Is There Such a Thing as Speciesism?
The recent killing of a gorilla at a zoo in Cincinnati has provoked a wildly disproportionate social-media reaction. In some widely viewed footage of the occurrence, a four-year-old boy falls into the gorilla’s enclosure and is subsequently grabbed and dragged through water by the animal. Alarmed by understandably loud shouting from the boy’s mother and passers-by, the gorilla becomes increasingly nervous and zoo officials decide to take action. Fearing that the 180kg animal is a serious threat to the child’s life and worried that a tranquilizer may not take effect immediately, the zoo authorities opt to shoot the gorilla, named Harambe. More than 500,000 people have already signed a petition demanding ‘Justice for Harambe’, while many Twitter users have accused the boy’s parents of negligence.
Such aggressive public outrage at the shooting of a potential threat to a child calls for reflection. Animal rights advocates and their followers seem enraged by a mother who – through no fault of her own – witnessed a dreadful accident and saw her child in peril. Some criticise the zoo’s decision, strangely indeed, given that the lack of any viable and sure alternative to save the child. We are seeing people sharing photos of Harambe, romanticising the gorilla and its life history as though its death was that of a human being. Others have made much of the apparent fact that silverback gorillas are a threatened species of which only 175,000 remain and have even suggested that – from a utilitarian-cum-conservationist standpoint – Harambe’s life should have been preferred over that of the boy. Many talk of ‘speciesism’: they believe that the ‘discrimination’ by which human life is valued above that of other species, ought to be combated.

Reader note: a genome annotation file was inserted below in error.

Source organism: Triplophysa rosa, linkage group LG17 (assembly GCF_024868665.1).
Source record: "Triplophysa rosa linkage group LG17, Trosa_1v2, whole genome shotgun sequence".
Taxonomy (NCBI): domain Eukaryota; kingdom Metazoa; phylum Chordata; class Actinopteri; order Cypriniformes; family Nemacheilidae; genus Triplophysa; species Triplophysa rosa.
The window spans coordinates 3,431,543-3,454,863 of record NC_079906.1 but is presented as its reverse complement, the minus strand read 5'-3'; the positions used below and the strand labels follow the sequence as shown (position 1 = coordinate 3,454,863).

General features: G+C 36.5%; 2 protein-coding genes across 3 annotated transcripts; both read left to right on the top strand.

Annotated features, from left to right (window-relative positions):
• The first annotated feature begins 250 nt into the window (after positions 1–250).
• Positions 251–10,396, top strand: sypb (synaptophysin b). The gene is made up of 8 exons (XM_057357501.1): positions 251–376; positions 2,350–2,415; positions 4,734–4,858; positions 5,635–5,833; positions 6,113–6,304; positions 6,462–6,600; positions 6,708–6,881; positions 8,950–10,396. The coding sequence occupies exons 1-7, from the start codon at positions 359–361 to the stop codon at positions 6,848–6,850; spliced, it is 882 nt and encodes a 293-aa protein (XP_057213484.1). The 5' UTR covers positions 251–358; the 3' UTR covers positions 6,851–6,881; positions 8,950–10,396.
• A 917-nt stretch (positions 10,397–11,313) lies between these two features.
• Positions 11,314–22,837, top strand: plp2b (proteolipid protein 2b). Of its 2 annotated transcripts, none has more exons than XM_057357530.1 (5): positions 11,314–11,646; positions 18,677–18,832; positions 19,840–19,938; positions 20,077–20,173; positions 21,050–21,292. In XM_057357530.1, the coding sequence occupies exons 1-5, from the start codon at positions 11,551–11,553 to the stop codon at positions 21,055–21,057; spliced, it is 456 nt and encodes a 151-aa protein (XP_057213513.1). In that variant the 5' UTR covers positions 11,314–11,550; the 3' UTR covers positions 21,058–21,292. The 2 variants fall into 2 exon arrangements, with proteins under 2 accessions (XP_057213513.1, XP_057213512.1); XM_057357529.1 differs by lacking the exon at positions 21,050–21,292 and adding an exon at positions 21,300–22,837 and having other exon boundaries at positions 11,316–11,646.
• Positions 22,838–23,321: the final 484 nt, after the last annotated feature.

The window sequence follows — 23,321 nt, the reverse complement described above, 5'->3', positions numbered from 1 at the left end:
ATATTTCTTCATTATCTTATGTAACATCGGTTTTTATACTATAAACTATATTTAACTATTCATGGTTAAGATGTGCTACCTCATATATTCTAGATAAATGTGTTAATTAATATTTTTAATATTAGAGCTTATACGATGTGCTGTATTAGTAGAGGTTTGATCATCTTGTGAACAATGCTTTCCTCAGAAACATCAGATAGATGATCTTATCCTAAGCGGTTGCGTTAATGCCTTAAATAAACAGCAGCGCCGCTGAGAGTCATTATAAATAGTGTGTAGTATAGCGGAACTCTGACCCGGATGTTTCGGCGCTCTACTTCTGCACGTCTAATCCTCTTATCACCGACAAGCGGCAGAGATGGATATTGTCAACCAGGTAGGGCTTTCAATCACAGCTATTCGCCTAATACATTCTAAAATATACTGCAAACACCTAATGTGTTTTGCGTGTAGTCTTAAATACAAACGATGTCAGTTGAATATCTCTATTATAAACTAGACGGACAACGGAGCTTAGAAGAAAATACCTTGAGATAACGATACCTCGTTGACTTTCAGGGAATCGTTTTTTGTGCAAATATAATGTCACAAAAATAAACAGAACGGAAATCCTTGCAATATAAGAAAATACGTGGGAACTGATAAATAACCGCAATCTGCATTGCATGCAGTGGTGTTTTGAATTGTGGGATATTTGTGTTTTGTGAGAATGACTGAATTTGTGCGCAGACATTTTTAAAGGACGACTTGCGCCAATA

‘Speciesism’ is novel in the egalitarian lexicon that now dominates Western academia, but it is becoming more popular. It forms part of broader trend in Western thought that, propelled by the likes of Foucault, has since the 1980s pushed an egalitarian agenda and promoted ‘identity’ politics. Academics and their pupils in recent decades often seem horrified by any form of difference which they view as somehow socially constructed. They hold that language plays a pivotal role in such processes. A concomitant abhorrence of definitions and distinctions has largely stalled the progress of rational inquiry.
Unjust discrimination surely should be confronted, but contemporary egalitarians must acknowledge that there is a just and justified discrimination. Human beings can and should be distinguished from irrational animals, and a human life is worth more than that of a gorilla. This is not to deny that animals should be treated with respect and care. But human life is endowed with special characteristics – reason and will perhaps the chief among them – that give it a peculiar dignity. When a boy’s life is at risk from a gorilla, the natural response is to rescue the child even if that means shooting the animal. There is no such thing as speciesism: the valuing of human beings above other animals is not only natural, but right.